New evidence suggests that a growing percentage of public school funds are
being spent on district administration rather than on teaching. According to
Standard & Poor's, the private company hired by the state to analyze school data
from Michigan public schools and public school academies, central administration
costs have risen more than twice as fast as instructional expenses, including
teacher salaries, over the past three years.
This increase in district administration spending is most evident in the state's
largest school district, Detroit Public Schools (DPS). According to The Detroit
News, last year eight Detroit employees were promoted to executive level
positions and received pay increases between 11 and 48 percent. At the same
time, Detroit teaching and support staff positions were cut. According to The
News, DPS will now have 34 executive directors, each of whom earn between
$98,000 and $132,600 and oversee school principals or administrative
departments, such as adult education.
Some parents have publicly questioned why the district is hiring more high-level
administrators while cutting teaching positions. Mary Rose Forsyth, whose son
attends a Detroit middle school, told The News, "Before they cut anything at the
school level, they ought to do away with most administration," she said. "If we
are in such a deep crisis, the cuts need to be made at the top. We could get
along without them for a couple of years."
Whether or not the shift in district spending priorities is intentional or not,
it is clearly a statewide trend based on Standard & Poor's data. They show that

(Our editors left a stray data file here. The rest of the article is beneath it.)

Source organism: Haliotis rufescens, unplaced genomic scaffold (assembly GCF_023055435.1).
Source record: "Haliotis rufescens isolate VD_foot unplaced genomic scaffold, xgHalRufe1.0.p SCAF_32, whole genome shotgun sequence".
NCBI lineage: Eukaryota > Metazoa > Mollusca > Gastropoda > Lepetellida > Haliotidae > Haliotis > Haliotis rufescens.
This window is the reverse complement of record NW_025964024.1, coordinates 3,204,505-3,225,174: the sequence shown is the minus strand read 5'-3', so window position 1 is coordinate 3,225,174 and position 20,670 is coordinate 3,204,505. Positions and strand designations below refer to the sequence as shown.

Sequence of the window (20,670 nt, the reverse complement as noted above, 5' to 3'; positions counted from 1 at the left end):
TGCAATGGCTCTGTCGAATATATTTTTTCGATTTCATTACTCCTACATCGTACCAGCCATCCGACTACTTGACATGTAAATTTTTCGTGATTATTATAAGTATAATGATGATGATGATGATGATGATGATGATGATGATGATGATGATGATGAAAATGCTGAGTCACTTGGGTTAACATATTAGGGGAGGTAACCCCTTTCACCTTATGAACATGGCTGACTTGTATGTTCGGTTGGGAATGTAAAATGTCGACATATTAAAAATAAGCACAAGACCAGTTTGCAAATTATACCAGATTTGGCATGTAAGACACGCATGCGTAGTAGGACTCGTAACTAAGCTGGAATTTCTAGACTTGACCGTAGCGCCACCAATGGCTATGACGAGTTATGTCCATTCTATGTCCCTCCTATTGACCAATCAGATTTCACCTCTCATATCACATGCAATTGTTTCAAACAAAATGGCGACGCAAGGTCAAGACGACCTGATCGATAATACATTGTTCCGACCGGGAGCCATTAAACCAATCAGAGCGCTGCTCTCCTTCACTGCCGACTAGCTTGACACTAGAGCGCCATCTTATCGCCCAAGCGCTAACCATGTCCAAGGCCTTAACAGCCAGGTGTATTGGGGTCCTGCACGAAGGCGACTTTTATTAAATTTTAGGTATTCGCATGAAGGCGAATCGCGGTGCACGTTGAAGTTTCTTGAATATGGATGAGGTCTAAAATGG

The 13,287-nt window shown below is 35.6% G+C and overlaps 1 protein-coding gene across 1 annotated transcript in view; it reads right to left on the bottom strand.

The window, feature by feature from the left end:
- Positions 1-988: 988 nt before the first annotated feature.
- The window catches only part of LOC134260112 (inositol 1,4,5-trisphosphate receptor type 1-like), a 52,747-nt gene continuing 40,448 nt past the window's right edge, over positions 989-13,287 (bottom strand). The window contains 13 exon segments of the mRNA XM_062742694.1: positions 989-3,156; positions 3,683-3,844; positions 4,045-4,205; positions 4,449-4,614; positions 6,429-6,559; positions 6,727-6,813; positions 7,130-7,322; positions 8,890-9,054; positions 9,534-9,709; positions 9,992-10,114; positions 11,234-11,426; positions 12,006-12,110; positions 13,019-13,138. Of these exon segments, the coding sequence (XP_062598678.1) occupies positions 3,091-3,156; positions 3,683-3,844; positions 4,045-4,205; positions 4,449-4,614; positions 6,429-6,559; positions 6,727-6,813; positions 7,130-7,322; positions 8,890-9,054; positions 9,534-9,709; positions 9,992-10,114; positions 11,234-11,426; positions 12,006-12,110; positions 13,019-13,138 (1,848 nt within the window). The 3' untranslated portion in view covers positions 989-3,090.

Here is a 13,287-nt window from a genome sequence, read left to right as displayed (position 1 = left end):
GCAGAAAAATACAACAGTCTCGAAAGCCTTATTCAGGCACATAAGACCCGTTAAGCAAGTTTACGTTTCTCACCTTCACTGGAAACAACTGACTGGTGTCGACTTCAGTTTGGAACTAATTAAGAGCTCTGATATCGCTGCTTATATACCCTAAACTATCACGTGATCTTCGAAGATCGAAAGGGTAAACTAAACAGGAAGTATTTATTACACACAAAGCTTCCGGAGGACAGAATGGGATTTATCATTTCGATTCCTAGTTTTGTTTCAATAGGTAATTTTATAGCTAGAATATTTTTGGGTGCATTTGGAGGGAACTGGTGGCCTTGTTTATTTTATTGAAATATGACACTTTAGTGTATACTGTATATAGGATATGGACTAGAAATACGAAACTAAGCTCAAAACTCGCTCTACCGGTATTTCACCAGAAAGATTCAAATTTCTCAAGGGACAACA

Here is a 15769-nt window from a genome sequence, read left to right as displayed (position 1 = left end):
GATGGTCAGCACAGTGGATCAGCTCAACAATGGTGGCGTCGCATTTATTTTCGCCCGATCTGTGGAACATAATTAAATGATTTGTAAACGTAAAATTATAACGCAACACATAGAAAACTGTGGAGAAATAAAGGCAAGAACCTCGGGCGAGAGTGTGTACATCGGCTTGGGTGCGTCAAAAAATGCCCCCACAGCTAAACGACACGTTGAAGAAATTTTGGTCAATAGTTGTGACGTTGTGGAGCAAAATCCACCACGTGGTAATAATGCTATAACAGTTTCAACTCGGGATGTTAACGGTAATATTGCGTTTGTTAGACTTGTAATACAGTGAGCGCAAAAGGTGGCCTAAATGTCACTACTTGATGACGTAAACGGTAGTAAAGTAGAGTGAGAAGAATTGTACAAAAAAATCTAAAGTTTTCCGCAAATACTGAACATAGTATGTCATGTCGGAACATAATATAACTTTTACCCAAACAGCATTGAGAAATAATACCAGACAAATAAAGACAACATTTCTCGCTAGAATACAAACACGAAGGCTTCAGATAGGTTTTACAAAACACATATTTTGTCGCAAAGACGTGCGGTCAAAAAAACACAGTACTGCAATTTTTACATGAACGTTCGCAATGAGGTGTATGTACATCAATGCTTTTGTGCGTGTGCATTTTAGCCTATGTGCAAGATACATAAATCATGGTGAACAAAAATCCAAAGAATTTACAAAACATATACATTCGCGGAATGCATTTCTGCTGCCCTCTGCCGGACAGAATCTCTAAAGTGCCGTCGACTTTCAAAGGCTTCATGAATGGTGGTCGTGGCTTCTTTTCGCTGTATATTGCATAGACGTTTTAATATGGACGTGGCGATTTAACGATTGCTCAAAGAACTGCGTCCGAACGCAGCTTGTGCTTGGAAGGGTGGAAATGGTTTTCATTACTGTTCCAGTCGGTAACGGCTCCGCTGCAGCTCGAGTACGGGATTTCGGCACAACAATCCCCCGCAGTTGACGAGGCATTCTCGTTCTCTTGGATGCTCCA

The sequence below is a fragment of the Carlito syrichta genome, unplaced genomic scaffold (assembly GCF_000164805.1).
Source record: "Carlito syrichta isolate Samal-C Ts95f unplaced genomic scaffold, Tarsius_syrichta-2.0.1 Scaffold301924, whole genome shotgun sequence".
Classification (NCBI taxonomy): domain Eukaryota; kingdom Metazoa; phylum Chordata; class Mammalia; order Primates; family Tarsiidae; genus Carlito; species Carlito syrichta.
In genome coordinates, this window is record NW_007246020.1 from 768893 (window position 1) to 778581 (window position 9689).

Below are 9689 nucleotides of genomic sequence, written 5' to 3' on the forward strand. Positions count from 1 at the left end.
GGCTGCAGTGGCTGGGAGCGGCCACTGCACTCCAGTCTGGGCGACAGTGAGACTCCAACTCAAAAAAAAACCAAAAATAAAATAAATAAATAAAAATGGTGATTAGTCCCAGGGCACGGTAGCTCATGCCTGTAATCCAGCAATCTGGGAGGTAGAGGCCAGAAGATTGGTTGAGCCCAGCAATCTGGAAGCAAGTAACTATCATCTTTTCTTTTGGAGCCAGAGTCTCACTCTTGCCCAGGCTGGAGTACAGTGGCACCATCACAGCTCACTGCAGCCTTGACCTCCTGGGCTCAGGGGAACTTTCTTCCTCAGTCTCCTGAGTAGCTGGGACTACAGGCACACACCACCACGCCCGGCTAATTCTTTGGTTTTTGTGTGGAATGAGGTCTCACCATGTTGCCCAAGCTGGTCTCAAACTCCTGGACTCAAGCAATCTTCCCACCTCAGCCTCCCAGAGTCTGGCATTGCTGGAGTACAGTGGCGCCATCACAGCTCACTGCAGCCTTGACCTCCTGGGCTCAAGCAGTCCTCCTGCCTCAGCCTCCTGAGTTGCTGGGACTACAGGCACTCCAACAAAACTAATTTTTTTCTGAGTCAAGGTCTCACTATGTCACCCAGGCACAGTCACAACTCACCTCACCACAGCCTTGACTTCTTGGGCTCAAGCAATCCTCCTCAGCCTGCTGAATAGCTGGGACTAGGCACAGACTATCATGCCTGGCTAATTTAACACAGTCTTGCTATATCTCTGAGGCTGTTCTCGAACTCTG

from 1997 to 1999, while the total amount of education spending in Michigan
increased nearly 7 percent, central administration spending increased
approximately 18 percent. Administration at the building level, such as
principals and school directors, grew at about 5 percent, more than the 3
percent that teacher salaries increased in the same period. Combined, these
administrative expenditures make up 10 percent of total annual education
spending, or $1.4 billion. This translates to more than $846 per pupil in
Detroit schools chief Kenneth Burnley defends the hiring of additional
administrators, telling The News, "We added (executive directors) to try to get
at functions the district had not been doing either well or at all, like raising
money for the school district. We are putting people in who have specific
expertise we didn't have before."
Some blame increased administrative costs on an increasing number of special
needs students and the inflexibility of the state's rules for special education.
According to Standard & Poor's, special education costs have increased more than
9 percent from 1997 to 1999. Total spending for special education in Michigan
hovered around $1 billion in 1999. Standard & Poor's cites this increase as a
policy concern that needs to be examined by lawmakers.
Standard & Poor's also encourages a serious evaluation of the increase in
administrative costs, and suggests that districts consider ways to save money on
non-instructional services in order to redirect more funds to the classroom.
For more information on how some districts are working to save money on
non-instructional services, visit www.mackinac.org/pubs/mpr and